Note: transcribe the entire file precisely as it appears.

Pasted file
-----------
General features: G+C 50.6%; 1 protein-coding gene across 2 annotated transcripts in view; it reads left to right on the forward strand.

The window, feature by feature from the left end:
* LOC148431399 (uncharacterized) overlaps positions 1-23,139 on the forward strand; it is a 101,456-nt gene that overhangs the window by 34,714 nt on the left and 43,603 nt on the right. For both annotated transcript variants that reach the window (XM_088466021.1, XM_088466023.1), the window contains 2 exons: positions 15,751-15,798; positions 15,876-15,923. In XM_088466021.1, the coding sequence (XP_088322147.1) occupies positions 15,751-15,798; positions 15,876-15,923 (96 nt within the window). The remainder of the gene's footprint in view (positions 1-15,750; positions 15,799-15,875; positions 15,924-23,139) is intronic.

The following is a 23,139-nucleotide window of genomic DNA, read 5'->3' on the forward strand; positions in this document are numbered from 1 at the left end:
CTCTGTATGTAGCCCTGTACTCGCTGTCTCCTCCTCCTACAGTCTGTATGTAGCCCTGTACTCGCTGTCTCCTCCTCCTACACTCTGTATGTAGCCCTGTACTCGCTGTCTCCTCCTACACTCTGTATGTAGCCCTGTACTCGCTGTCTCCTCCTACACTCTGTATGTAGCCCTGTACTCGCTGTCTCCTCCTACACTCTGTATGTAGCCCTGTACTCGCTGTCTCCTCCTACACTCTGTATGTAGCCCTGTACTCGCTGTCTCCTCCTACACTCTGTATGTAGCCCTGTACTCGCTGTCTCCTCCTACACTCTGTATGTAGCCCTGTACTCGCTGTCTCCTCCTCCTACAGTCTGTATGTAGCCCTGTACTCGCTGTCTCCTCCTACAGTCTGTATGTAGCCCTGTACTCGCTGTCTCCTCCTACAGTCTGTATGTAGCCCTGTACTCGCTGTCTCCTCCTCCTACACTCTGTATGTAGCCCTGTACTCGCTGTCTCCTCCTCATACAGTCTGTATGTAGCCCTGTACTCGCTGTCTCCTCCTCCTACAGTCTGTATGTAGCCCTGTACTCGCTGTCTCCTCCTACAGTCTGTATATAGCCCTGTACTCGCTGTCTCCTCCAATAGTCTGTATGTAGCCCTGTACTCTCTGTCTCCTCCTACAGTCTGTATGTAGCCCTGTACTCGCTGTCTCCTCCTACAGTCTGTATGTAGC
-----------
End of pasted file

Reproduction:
General features: G+C 50.6%; 1 protein-coding gene across 2 annotated transcripts in view; it reads left to right on the forward strand.

The window, feature by feature from the left end:
* LOC148431399 (uncharacterized) overlaps positions 1-23,139 on the forward strand; it is a 101,456-nt gene that overhangs the window by 34,714 nt on the left and 43,603 nt on the right. For both annotated transcript variants that reach the window (XM_088466021.1, XM_088466023.1), the window contains 2 exons: positions 15,751-15,798; positions 15,876-15,923. In XM_088466021.1, the coding sequence (XP_088322147.1) occupies positions 15,751-15,798; positions 15,876-15,923 (96 nt within the window). The remainder of the gene's footprint in view (positions 1-15,750; positions 15,799-15,875; positions 15,924-23,139) is intronic.

The following is a 23,139-nucleotide window of genomic DNA, read 5'->3' on the forward strand; positions in this document are numbered from 1 at the left end:
CTCTGTATGTAGCCCTGTACTCGCTGTCTCCTCCTCCTACAGTCTGTATGTAGCCCTGTACTCGCTGTCTCCTCCTCCTACACTCTGTATGTAGCCCTGTACTCGCTGTCTCCTCCTACACTCTGTATGTAGCCCTGTACTCGCTGTCTCCTCCTACACTCTGTATGTAGCCCTGTACTCGCTGTCTCCTCCTACACTCTGTATGTAGCCCTGTACTCGCTGTCTCCTCCTACACTCTGTATGTAGCCCTGTACTCGCTGTCTCCTCCTACACTCTGTATGTAGCCCTGTACTCGCTGTCTCCTCCTACACTCTGTATGTAGCCCTGTACTCGCTGTCTCCTCCTCCTACAGTCTGTATGTAGCCCTGTACTCGCTGTCTCCTCCTACAGTCTGTATGTAGCCCTGTACTCGCTGTCTCCTCCTACAGTCTGTATGTAGCCCTGTACTCGCTGTCTCCTCCTCCTACACTCTGTATGTAGCCCTGTACTCGCTGTCTCCTCCTCATACAGTCTGTATGTAGCCCTGTACTCGCTGTCTCCTCCTCCTACAGTCTGTATGTAGCCCTGTACTCGCTGTCTCCTCCTACAGTCTGTATATAGCCCTGTACTCGCTGTCTCCTCCAATAGTCTGTATGTAGCCCTGTACTCTCTGTCTCCTCCTACAGTCTGTATGTAGCCCTGTACTCGCTGTCTCCTCCTACAGTCTGTATGTAGC